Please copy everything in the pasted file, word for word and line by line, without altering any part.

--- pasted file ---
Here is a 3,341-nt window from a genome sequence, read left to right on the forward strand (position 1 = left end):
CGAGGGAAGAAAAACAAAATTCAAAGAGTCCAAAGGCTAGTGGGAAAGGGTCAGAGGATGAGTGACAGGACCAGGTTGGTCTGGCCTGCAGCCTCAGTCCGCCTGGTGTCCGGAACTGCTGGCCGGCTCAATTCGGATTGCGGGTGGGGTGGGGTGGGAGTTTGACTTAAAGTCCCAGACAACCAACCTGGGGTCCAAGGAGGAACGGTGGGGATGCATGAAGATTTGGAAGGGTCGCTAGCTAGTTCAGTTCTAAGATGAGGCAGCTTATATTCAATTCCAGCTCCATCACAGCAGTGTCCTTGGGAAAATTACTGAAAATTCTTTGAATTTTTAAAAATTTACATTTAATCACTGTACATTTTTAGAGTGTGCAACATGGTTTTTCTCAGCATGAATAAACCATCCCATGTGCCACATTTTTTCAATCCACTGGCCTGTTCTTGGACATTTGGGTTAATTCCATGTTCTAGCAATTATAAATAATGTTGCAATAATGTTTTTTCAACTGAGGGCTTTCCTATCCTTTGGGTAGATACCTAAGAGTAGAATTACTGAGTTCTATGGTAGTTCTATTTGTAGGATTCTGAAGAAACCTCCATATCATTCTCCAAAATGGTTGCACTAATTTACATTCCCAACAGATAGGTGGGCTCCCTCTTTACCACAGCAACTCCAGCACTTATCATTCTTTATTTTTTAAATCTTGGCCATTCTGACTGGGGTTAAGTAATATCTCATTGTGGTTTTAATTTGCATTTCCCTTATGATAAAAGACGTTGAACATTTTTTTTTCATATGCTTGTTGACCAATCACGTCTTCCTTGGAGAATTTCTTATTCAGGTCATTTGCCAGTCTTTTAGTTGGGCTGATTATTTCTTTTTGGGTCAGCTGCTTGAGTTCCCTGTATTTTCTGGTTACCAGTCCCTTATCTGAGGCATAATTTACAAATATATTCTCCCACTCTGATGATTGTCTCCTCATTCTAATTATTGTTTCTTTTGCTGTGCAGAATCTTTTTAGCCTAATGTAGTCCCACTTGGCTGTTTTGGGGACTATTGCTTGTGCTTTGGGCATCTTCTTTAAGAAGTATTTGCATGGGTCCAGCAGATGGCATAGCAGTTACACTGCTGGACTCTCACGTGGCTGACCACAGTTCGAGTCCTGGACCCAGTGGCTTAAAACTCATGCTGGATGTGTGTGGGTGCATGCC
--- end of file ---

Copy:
Here is a 3,341-nt window from a genome sequence, read left to right on the forward strand (position 1 = left end):
CGAGGGAAGAAAAACAAAATTCAAAGAGTCCAAAGGCTAGTGGGAAAGGGTCAGAGGATGAGTGACAGGACCAGGTTGGTCTGGCCTGCAGCCTCAGTCCGCCTGGTGTCCGGAACTGCTGGCCGGCTCAATTCGGATTGCGGGTGGGGTGGGGTGGGAGTTTGACTTAAAGTCCCAGACAACCAACCTGGGGTCCAAGGAGGAACGGTGGGGATGCATGAAGATTTGGAAGGGTCGCTAGCTAGTTCAGTTCTAAGATGAGGCAGCTTATATTCAATTCCAGCTCCATCACAGCAGTGTCCTTGGGAAAATTACTGAAAATTCTTTGAATTTTTAAAAATTTACATTTAATCACTGTACATTTTTAGAGTGTGCAACATGGTTTTTCTCAGCATGAATAAACCATCCCATGTGCCACATTTTTTCAATCCACTGGCCTGTTCTTGGACATTTGGGTTAATTCCATGTTCTAGCAATTATAAATAATGTTGCAATAATGTTTTTTCAACTGAGGGCTTTCCTATCCTTTGGGTAGATACCTAAGAGTAGAATTACTGAGTTCTATGGTAGTTCTATTTGTAGGATTCTGAAGAAACCTCCATATCATTCTCCAAAATGGTTGCACTAATTTACATTCCCAACAGATAGGTGGGCTCCCTCTTTACCACAGCAACTCCAGCACTTATCATTCTTTATTTTTTAAATCTTGGCCATTCTGACTGGGGTTAAGTAATATCTCATTGTGGTTTTAATTTGCATTTCCCTTATGATAAAAGACGTTGAACATTTTTTTTTCATATGCTTGTTGACCAATCACGTCTTCCTTGGAGAATTTCTTATTCAGGTCATTTGCCAGTCTTTTAGTTGGGCTGATTATTTCTTTTTGGGTCAGCTGCTTGAGTTCCCTGTATTTTCTGGTTACCAGTCCCTTATCTGAGGCATAATTTACAAATATATTCTCCCACTCTGATGATTGTCTCCTCATTCTAATTATTGTTTCTTTTGCTGTGCAGAATCTTTTTAGCCTAATGTAGTCCCACTTGGCTGTTTTGGGGACTATTGCTTGTGCTTTGGGCATCTTCTTTAAGAAGTATTTGCATGGGTCCAGCAGATGGCATAGCAGTTACACTGCTGGACTCTCACGTGGCTGACCACAGTTCGAGTCCTGGACCCAGTGGCTTAAAACTCATGCTGGATGTGTGTGGGTGCATGCC